Straight Talk (or, Mule to Machine)

Straight Talk
(or, Mule to Machine)

There is a bend,
abandoned, but not,
in the course of this stream.

Man could not be satisfied
with direction that winds,
so took a straighter path.

What commerce desires
is a direct route, and mules
will not stand in its way.

Though traffic may follow
the straight path, the alternative
still holds its rewards.

I paddle this stretch, almost
a pond in its nature, with banks
home to muskrats and swallows.

Bass jump, no sign of water
chestnut, once invasive as man
in this quiet little stream.

One way or another,
we make our mark,
for good as well as bad.

This poem is my response to earthweal weekly challenge: THE JOURNEY, which asks us to write “of the Earth’s own journey into this strange, post-Holocene era? How is your journey entwined with that tale?”

Completed in 1825, the Erie Canal opened commerce from the east coast to the Great Lakes and the Midwest. Running east-to-west, it was dug to a depth of four feet. Networked with other canals in the state it became the New York State Barge Canal (now the New York State Canal System).

In 1918 the canal was modernized and three sections of Tonawanda Creek (at the western end, the only natural waterway used for any distance on the old Erie Canal) were straightened (creating islands) to accommodate larger and deeper barges. From 2010 to 2012, water chestnut (an invasive species) became so thick in the area described in the poem that a mechanical harvester was used to clear it out.

Photo: (invasive) Water Chestnut in Tonawanda Creek, 19 July 2011

Shared with Open Link Night #305: December Live Edition at dVerse ~ Poets Pub

30 thoughts on “Straight Talk (or, Mule to Machine)

  1. My first thought for those water chestnuts was to haul some manatees up for a couple of summers. They probably would take care of them. I need to learn more about the Erie Canal. I know a little more about the St. Lawrence Seaway but not much.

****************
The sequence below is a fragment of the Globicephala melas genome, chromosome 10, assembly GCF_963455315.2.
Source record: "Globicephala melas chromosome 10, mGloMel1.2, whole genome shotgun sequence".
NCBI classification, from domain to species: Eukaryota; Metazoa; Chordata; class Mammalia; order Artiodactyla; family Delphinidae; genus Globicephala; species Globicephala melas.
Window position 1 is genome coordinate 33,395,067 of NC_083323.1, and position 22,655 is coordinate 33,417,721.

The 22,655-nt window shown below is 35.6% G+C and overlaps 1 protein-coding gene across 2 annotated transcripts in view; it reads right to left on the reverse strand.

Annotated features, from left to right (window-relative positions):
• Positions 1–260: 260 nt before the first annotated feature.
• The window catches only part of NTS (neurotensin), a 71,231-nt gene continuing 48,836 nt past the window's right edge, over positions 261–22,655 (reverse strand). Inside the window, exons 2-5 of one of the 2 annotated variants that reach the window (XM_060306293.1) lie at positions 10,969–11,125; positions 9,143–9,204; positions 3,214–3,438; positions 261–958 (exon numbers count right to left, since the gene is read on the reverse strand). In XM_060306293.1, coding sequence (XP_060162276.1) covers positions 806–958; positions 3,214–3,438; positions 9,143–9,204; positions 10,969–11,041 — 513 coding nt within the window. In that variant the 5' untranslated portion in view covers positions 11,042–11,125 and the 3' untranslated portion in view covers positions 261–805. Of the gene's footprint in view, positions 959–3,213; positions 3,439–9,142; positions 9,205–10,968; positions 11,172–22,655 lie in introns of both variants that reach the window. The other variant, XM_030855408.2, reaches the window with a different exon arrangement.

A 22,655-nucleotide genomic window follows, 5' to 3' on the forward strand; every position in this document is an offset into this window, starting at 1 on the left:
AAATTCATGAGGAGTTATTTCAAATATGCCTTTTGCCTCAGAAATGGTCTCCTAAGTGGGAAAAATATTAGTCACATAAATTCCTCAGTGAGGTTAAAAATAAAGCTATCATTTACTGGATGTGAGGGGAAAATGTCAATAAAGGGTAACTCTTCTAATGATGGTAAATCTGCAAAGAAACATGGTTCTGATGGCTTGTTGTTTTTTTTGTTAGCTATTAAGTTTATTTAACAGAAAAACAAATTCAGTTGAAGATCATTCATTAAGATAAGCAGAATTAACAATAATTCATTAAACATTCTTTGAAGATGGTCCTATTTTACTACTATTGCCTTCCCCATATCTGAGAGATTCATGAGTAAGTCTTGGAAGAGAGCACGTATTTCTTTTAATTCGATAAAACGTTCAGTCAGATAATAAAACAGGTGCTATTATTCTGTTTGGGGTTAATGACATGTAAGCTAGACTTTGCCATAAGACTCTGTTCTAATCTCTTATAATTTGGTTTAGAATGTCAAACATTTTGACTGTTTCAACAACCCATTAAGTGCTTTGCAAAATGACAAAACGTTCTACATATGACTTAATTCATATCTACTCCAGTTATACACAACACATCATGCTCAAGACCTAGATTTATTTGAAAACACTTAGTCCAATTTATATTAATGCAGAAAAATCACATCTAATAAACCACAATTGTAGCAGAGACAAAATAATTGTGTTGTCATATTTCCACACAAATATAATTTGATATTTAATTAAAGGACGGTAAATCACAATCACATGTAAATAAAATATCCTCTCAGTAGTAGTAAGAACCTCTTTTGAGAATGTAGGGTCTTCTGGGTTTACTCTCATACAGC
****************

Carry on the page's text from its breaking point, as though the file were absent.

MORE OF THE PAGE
Liked by 1 person

    • Thank you, Ali.
      Straightening the canal didn’t necessarily have a negative effect — in fact it created this quiet “side stream,” but the fact that we bend nature to our will raises the question of what the limits of that should be. Something as “innocent” as bringing Emerald Ash Borer into the country in the wood of a packing crate, or zebra mussels in bilge water of freighters to the Great Lakes, or this water chestnut (not the usual variety found in typical Chinese cuisine, but still eaten in Asia) escaping from botanical gardens to the point it’s considered invasive, so much of what man does has unexpected consequences.

      Liked by 1 person

  2. I really like your poem, and I enjoyed hearing you read it and explain the background. I had no idea that there were many types of water chestnuts, nor that they were an invasive species clogging up waterways. I only knew of them from Chinese food.
    I remember singing that Eric Canal song in elementary school. 😀

    Liked by 1 person

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